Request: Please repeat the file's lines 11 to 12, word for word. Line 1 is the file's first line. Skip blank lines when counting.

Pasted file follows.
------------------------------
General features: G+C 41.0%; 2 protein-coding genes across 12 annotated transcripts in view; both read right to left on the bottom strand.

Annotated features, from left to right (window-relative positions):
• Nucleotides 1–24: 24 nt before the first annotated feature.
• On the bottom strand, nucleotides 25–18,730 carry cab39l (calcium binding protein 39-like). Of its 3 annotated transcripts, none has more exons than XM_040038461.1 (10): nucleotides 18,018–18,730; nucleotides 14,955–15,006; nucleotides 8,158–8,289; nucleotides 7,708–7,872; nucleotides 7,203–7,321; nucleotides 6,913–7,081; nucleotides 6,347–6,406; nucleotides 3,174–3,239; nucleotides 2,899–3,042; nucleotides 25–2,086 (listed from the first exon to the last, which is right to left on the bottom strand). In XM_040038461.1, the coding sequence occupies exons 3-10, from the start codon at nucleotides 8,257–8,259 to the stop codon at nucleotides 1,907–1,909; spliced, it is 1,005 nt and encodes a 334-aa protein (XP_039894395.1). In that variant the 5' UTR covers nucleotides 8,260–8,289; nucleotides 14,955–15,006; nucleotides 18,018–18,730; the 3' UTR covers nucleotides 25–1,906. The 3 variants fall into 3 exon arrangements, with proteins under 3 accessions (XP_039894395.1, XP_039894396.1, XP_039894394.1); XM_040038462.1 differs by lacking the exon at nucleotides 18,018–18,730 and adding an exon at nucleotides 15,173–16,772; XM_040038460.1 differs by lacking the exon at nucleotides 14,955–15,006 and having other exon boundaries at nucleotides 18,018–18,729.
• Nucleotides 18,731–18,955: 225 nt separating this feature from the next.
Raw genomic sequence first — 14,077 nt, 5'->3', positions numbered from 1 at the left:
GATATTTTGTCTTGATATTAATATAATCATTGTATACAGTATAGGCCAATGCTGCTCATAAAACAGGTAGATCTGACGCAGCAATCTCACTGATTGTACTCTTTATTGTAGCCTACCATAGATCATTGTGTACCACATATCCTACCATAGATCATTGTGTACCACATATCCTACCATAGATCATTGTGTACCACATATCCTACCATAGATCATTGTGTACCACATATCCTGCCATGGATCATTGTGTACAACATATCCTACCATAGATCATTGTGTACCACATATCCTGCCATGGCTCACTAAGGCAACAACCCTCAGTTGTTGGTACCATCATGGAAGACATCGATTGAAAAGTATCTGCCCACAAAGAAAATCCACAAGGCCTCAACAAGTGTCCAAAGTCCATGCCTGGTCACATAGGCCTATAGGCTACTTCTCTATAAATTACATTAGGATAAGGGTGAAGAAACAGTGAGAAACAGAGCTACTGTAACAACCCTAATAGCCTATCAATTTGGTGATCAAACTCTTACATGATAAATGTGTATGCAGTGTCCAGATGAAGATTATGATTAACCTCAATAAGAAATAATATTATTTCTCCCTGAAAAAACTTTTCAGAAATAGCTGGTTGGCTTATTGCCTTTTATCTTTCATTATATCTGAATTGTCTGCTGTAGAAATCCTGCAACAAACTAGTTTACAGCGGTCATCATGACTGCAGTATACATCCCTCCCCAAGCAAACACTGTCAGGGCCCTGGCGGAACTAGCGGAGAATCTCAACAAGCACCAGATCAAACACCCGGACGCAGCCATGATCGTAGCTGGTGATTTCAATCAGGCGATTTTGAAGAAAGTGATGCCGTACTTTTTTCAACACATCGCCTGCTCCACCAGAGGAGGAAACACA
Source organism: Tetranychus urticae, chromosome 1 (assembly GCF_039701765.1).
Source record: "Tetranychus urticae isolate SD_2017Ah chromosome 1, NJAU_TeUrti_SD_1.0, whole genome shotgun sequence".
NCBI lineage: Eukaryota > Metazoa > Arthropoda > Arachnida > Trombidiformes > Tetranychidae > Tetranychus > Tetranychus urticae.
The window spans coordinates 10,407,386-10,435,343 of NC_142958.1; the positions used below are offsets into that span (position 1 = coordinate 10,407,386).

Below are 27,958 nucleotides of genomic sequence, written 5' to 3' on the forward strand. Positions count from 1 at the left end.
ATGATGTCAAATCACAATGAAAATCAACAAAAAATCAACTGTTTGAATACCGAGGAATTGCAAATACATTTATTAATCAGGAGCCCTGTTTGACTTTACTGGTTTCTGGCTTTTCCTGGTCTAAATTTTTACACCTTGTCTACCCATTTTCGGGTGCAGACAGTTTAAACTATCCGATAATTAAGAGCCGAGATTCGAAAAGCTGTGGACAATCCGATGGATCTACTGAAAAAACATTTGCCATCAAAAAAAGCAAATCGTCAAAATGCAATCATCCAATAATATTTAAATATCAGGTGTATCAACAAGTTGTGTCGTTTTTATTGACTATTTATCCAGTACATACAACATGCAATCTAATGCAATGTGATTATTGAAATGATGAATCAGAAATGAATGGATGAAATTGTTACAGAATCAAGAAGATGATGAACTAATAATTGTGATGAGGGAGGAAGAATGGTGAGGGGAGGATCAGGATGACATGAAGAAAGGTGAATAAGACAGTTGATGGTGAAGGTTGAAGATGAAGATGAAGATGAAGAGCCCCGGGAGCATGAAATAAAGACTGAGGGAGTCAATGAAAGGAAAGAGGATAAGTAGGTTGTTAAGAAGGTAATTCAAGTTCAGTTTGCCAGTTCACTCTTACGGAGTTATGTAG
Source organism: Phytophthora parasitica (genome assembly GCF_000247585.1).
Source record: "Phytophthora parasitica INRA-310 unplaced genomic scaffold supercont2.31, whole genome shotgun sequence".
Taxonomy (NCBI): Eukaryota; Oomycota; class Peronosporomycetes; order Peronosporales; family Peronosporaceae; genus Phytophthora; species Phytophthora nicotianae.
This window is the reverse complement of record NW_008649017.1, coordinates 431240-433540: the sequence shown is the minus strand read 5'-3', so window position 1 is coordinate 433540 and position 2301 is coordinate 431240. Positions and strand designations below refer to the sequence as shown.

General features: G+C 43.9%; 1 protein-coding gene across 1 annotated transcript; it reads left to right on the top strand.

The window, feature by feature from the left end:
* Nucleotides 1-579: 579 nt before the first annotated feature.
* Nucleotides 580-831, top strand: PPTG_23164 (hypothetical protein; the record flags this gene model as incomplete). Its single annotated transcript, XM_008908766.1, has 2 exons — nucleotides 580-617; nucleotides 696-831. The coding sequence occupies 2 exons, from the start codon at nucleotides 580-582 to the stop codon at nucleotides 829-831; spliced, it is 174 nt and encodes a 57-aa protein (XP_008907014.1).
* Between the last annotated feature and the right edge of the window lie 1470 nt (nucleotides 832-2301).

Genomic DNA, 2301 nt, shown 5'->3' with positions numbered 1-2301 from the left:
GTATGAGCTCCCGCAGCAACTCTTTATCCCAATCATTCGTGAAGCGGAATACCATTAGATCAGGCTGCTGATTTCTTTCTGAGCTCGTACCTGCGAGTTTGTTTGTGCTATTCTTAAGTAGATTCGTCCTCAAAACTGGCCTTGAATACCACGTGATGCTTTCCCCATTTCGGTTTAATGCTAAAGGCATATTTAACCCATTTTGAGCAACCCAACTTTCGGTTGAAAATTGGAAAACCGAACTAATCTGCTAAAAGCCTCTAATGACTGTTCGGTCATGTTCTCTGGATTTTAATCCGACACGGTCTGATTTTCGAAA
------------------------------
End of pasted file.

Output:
The window spans coordinates 10,407,386-10,435,343 of NC_142958.1; the positions used below are offsets into that span (position 1 = coordinate 10,407,386).

Below are 27,958 nucleotides of genomic sequence, written 5' to 3' on the forward strand. Positions count from 1 at the left end.